# math 6710 lecture notes - cornell neldredge/6710/6710-lecture-notes.pdfmath 6710 lecture notes nate...

Post on 16-Mar-2018

215 views

Embed Size (px)

TRANSCRIPT

Math 6710 lecture notes

Nate Eldredge

November 29, 2012

Caution! These lecture notes are very rough. They are mainly intended for my own use during lecture.They almost surely contain errors and typos, and tend to be written in a stream-of-consciousness style. Inmany cases details, precise statements, and proofs are left to Durretts text, homework or presentations. Butperhaps these notes will be useful as a reminder of what was done in lecture. If I do something that issubstantially different from Durrett I will put it in here.

Thursday, August 23

Overview: Probability: study of randomness. Questions whose answer is not yes or no but a numberindicating probability of yes. Basic courses: divide into discrete and continuous, and are mainlyrestricted to finite or short term problems - involving a finite number of events or random variables. Toescape these bounds: measure theory (introduced to probability by Kolmogorov). Unify discrete/continuous,and enable the study of long term or limiting properties. Ironically, many theorems will be about howrandomness disappears or is constrained in the limit.

1 Intro

1. Basic objects of probability: events and their probabilities, combining events with logical operations,random variables: numerical quantities, statements about them are events. Expected values.

2. Table of measure theory objects: measure space, measurable functions, almost everywhere, integral,.Recall definitions. Ex: Borel/Lebesgue measure on Rn.

3. Whats the correspondence? Sample space: all possible outcomes of an experiment, or statesof the world. Events: set of outcomes corresponding to event happened. -field F : all reason-able eventsmeasurable sets. Logic operations correspond to set operations. Random variables:measurable functions, so statement about it i.e pullback of Borel set, is an event.

4. 2 coin flip example.

5. Fill in other half of the table. Notation matchup.

6. Suppressing the sample space

Tuesday, August 28

1

2 Random variables

2.1 Random vectors

Definition 2.1. A n-dimensional random vector is a measurable map X : Rn. (As usual Rn is equippedwith its Borel -field.)

Fact: If X has components X = (X1, . . . , Xn) then X is a random vector iff the Xi are random variables.More generally we can consider measurable functions X from to any other set S equipped with a

-field S (measurable space). Such an X could be called an S -valued random variable. Examples:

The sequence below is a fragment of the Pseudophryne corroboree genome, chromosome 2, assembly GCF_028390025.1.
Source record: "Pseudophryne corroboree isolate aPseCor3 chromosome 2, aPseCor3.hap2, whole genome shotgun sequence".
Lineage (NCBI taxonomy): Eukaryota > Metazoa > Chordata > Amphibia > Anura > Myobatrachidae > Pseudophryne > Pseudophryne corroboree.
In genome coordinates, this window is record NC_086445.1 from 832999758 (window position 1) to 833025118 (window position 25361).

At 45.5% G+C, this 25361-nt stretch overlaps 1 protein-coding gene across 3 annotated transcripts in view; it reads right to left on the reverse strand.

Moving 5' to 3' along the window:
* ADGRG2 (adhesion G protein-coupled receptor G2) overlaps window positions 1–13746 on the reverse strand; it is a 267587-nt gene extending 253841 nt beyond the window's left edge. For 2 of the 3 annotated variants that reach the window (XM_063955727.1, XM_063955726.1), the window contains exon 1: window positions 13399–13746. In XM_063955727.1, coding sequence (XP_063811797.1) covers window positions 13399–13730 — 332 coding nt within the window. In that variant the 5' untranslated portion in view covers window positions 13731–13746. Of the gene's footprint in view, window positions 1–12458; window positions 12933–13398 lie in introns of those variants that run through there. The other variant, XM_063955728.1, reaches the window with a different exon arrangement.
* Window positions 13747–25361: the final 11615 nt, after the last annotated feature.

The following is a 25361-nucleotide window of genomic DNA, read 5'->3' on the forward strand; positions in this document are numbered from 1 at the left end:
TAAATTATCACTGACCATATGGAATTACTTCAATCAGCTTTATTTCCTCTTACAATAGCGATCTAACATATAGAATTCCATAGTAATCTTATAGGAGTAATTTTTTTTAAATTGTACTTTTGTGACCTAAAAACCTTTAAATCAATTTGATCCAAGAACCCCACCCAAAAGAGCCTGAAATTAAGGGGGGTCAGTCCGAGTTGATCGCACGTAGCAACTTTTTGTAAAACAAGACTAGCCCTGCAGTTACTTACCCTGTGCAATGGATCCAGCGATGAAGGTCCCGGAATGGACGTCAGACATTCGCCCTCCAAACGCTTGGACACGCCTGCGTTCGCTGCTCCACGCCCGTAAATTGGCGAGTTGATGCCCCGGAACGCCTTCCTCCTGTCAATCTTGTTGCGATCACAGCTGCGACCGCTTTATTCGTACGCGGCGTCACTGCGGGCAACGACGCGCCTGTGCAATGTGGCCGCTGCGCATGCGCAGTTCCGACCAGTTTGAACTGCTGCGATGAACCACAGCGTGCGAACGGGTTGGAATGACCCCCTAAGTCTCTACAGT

Set (group) of permutations of some set. For instance when we shuffle a deck of cards, we get arandom permutation, which could be considered an S 52-valued random variable.

A manifold with its Borel -field. Picking random points on the manifold.

Function spaces. E.g. C([0, 1]) with its Borel -field. Brownian motion is a random continuous pathwhich could be viewed as a C([0, 1])-valued random variable.

Many results that dont use the structures of Rn (e.g. arithmetic, ordering, topology) in any obvious way willextend to any S -valued random variable. In some cases problems can arise if the -field S is bad. Howevergood examples are Polish spaces (complete separable metric spaces) with their Borel -fields. It turns outthat these measurable spaces behave just like R and so statements proved for R (as a measurable space) workfor them as well.

2.2 Sequences of random variables

If X1, X2, . . . is a sequence of random variables then:

lim supn Xn and lim inf Xn are random variables. (To prove, use the fact that X is a random variable,i.e. measurable, iff {X < a} = X1((, a)) F for all a R. This is because the sets {(, a)}generate BR.)

{lim Xn exists} is an event. (It is the event {lim sup Xn = lim inf Xn}. Or argue directly.) If this eventhas probability 1 we say {Xn} converges almost surely, or Xn X a.s. (In this case the limit X is arandom variable because it equals the lim sup.)

2.3 Distributions

Most important questions about X are what values does it take on, with what probabilities? Heres anobject that encodes that information.

Definition 2.2. The distribution (or law) of X is a probability measure on (R,BR) defined by (B) = P(X B). In other notation = P X1. It is the pushforward of P onto R by the map X. We write X . Easy tocheck that is fact a probability measure.

Note tells us the probability of every event that is a question about X.Note: Every probability measure on R arises as the distribution of some random variable on some

probability space. Specifically: take = R, F = BR, P = , X() = .

2

Example 2.3. = c a point mass at c (i.e. (A) = 1 if c A and 0 otherwise). Corresponds to a constantr.v. X = c a.s.

Example 2.4. Integer-valued (discrete) distributions: (B) =